Which reminds me of my boxing days. I’m not a big fan of the sport but as a school boy I did have a bit of a go at it under the tutelage of non other than a British Olympic coach Kevin Hickey, who just happened to be our P.E. teacher. I learned a little bit about ‘going with the punch’ and that the difference between this and ‘going into a punch’ was a whole world of pain. I was a seven stone weakling at the time and I used to spend my lunch breaks happily battering a six and a half stone weakling around the gym. My comeuppance came when my sparring partner was off school one day and I was put in the ring with Charlie Parker (it’s all true I promise). He promptly knocked seven bells out of me and taught me a valuable lesson about complacency. It didn’t stop me fighting though.

Just a few months later I was back in the fray going head to head with a formidable opponent. I had come across this boy before and knew of his reputation. He was a skilled and wily opponent. I was on the defensive for quite a while before finally getting the upper hand. With a couple of deadly blows I had him exactly where I wanted him and in just one more move I was able to declare Check Mate. I might not have made it in the noble sport of boxing but I was at least Year Four Chess Champion.

All of which is a long winded way of saying that it’s OK to dream so long as you are prepared to take the knocks when the dreams are cruelly snatched from your grasp, or in our case, constantly held at arms length.

So for now we are back in the game of serious boat hunting with the caveat that it could all still come to nothing. And talking of re-naming boats, if you remember back that far; I could live with most names but I came across one the other day that would just have to be given to the sign writer. “Knot a Yot”. Really? What were you thinking of.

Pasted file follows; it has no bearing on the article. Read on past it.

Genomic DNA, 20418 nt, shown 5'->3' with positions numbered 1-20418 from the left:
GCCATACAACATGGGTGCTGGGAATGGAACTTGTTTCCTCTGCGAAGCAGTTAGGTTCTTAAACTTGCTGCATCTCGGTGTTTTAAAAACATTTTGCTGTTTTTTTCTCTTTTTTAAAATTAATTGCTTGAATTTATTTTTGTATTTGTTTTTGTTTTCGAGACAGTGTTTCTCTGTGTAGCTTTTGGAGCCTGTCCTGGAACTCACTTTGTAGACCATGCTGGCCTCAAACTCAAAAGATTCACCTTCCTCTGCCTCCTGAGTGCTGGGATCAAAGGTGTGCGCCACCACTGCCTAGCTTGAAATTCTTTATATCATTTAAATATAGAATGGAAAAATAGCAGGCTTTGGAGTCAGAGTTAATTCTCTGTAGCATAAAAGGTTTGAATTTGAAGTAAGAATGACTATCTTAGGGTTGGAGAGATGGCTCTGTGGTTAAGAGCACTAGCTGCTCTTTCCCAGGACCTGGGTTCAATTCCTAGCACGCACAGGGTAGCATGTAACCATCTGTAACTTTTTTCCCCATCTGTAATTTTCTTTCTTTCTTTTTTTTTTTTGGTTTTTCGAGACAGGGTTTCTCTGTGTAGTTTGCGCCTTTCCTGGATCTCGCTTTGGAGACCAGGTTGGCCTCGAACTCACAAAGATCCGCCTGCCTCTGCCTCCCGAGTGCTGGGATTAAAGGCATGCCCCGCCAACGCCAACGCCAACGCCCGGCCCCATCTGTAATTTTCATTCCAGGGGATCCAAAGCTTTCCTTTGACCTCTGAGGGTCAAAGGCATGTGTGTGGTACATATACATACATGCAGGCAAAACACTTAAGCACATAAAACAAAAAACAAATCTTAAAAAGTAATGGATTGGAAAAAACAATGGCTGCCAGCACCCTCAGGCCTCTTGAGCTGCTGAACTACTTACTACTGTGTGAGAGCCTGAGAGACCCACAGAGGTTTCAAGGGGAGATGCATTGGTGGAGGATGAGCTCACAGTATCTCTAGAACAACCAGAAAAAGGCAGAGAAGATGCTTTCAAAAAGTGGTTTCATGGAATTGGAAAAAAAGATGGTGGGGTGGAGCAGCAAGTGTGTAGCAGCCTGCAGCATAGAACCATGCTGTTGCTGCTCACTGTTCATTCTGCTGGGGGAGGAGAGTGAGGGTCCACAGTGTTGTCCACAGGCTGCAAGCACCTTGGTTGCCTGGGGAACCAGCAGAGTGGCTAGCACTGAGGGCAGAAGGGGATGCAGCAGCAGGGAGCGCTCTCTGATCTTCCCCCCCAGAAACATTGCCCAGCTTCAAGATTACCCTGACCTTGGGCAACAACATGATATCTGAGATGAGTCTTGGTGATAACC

I hope the sale goes through quickly for all our sake because there is only so much I can write about dreaming. By now I really was hoping to be regaling you with fascinating and hilarious tales of life on (and possibly in) the water. Fingers crossed eh?

Remember the palm. Never give up.

Towpath temptations

The lack of progress of our plan to live on a narrow boat has been pretty depressing when combined with the dark winter months and without actually discussing it we have refrained from walks along the local towpaths. In the same way that you might avoid walking past endless confectionery shops during a self-imposed abstention from sweet eating during lent, we have avoided the temptation of bumping into sickeningly contented and blissfully happy live-aboards enjoying the lifestyle that we so envy but can’t yet have. But you can’t avoid temptation forever.

Peaceful Lancaster Canal

Signs of Spring

It may have been a bunch of daffodils or snowdrops that did it but something lifted my spirits and gave me the urge to get back out there and start dreaming again. Come to think of it, it may have been those loveable thespians Timothy West and Prunella Scales who were back on the telly, bumping into various obstacles on the Leeds and Liverpool canal and oozing love and contentment as they casually destroyed locks and jetties on a borrowed narrow boat. Better TV might have been to view the owners of said boat watching the program Goggle Box style and weeping quietly into their Pinot Grigio as their pride and joy bounces from one side of the canal to the other.

Whatever it was that spurred me on, it resulted in a lovely walk along the Lancaster canal. It’s not the busiest of canals at any time of year so in the depths of winter we knew we would be unlikely to bump into many occupied craft. As it happened we only saw three boats and whilst they all looked beautiful and homely I was relieved to see that none of them bore a For Sale sign or sign of life so we were safe. Safe from conversations about living on a boat that inevitably end with the well-meaning but frustrating advice to ‘just get on with it’ without any acknowledgement of the fact that getting on with it costs money that we don’t currently have. Fortunately there were plenty of distractions of the feathered, flowery and woody variety to keep us more than occupied spotting early signs of spring, or more accurately, the end of winter.

A male goosander taunted us by waiting patiently for us to get within about twenty yards of him and then just as I raised the camera he would take to the air and fly just far enough along the canal to be out of photographic range before repeating the process.